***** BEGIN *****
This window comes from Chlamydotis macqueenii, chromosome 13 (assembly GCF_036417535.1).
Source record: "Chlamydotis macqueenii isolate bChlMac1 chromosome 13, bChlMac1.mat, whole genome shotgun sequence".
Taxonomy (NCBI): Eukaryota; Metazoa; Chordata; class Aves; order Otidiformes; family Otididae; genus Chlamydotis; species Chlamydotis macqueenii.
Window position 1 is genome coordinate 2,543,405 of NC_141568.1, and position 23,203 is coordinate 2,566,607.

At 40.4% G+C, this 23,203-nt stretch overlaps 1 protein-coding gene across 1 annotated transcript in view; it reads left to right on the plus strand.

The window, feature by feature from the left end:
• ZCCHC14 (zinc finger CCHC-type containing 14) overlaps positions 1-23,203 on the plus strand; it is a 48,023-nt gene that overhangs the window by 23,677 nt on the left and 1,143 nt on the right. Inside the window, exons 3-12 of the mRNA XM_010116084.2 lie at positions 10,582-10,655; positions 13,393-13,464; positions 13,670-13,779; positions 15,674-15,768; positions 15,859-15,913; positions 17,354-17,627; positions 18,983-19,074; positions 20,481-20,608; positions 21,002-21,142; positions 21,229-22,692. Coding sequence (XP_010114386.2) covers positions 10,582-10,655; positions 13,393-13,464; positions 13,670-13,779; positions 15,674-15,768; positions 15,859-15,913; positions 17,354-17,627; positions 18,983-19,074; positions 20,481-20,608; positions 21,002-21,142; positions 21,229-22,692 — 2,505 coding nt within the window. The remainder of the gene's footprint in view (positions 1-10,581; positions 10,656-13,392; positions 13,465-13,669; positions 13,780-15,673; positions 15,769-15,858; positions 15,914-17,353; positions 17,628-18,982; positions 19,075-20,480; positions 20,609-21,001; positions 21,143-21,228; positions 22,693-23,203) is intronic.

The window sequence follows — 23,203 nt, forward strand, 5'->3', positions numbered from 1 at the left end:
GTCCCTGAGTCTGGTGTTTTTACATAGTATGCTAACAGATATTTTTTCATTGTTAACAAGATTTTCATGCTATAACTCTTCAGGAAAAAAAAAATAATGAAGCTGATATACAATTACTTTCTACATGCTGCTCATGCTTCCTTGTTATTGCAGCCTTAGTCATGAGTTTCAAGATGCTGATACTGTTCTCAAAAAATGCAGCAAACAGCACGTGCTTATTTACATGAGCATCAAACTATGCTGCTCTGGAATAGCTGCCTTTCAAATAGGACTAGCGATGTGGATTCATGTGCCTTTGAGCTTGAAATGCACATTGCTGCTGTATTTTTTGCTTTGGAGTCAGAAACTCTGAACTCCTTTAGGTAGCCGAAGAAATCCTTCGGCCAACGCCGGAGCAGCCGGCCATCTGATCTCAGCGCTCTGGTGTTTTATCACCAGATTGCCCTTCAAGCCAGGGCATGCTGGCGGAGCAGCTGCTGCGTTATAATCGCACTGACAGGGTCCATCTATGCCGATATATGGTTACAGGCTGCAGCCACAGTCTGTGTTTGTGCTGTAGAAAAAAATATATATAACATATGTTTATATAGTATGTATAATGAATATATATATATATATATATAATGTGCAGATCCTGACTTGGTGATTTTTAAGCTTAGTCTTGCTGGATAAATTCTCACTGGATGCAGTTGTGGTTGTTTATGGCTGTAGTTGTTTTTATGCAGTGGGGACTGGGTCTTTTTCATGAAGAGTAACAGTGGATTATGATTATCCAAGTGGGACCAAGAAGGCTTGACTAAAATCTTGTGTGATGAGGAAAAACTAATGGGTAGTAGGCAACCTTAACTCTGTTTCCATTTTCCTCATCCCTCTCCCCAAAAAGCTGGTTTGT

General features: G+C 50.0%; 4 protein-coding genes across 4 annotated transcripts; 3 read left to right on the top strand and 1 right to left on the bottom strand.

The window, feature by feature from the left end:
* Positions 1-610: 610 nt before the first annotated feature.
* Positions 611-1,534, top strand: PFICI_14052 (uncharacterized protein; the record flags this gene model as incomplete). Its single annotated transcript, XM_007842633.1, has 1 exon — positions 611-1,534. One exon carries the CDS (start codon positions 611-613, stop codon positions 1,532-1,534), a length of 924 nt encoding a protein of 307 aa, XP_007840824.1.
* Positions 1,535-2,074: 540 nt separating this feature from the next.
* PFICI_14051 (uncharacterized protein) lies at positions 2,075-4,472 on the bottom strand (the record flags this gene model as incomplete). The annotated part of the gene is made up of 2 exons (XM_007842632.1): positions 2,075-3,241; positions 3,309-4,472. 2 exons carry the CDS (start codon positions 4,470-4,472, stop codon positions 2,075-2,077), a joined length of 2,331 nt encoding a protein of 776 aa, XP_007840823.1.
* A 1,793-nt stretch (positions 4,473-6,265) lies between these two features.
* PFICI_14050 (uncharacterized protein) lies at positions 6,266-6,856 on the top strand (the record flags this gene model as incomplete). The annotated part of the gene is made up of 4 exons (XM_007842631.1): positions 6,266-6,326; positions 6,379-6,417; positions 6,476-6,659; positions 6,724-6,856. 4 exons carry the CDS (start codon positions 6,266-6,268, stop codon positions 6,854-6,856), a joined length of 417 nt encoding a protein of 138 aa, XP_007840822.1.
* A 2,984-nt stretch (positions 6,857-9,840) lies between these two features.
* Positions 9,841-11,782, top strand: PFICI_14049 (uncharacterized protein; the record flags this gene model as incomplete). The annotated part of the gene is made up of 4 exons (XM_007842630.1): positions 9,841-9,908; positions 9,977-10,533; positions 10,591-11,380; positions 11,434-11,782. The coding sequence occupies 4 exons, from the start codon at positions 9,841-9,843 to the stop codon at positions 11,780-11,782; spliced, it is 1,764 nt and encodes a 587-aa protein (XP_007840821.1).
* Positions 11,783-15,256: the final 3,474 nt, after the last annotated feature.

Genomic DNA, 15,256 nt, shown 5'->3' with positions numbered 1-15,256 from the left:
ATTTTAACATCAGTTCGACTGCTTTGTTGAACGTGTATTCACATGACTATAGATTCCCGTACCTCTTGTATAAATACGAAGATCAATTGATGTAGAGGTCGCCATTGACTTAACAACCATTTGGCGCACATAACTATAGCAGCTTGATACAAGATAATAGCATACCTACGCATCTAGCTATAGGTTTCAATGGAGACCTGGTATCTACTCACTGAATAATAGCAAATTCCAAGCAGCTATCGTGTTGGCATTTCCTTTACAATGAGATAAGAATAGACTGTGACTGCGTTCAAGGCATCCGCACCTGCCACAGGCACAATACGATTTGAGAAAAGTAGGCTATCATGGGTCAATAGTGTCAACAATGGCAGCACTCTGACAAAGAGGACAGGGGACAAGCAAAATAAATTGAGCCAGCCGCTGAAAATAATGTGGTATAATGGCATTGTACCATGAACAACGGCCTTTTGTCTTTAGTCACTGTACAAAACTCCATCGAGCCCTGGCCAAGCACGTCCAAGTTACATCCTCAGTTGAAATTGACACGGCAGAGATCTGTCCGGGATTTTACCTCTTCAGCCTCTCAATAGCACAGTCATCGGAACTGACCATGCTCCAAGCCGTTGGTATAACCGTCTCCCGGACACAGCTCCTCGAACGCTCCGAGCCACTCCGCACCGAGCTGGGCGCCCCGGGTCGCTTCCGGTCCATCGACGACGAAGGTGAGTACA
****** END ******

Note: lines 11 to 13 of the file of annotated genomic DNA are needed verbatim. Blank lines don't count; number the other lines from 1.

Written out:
The window, feature by feature from the left end:
* Positions 1-610: 610 nt before the first annotated feature.
* Positions 611-1,534, top strand: PFICI_14052 (uncharacterized protein; the record flags this gene model as incomplete). Its single annotated transcript, XM_007842633.1, has 1 exon — positions 611-1,534. One exon carries the CDS (start codon positions 611-613, stop codon positions 1,532-1,534), a length of 924 nt encoding a protein of 307 aa, XP_007840824.1.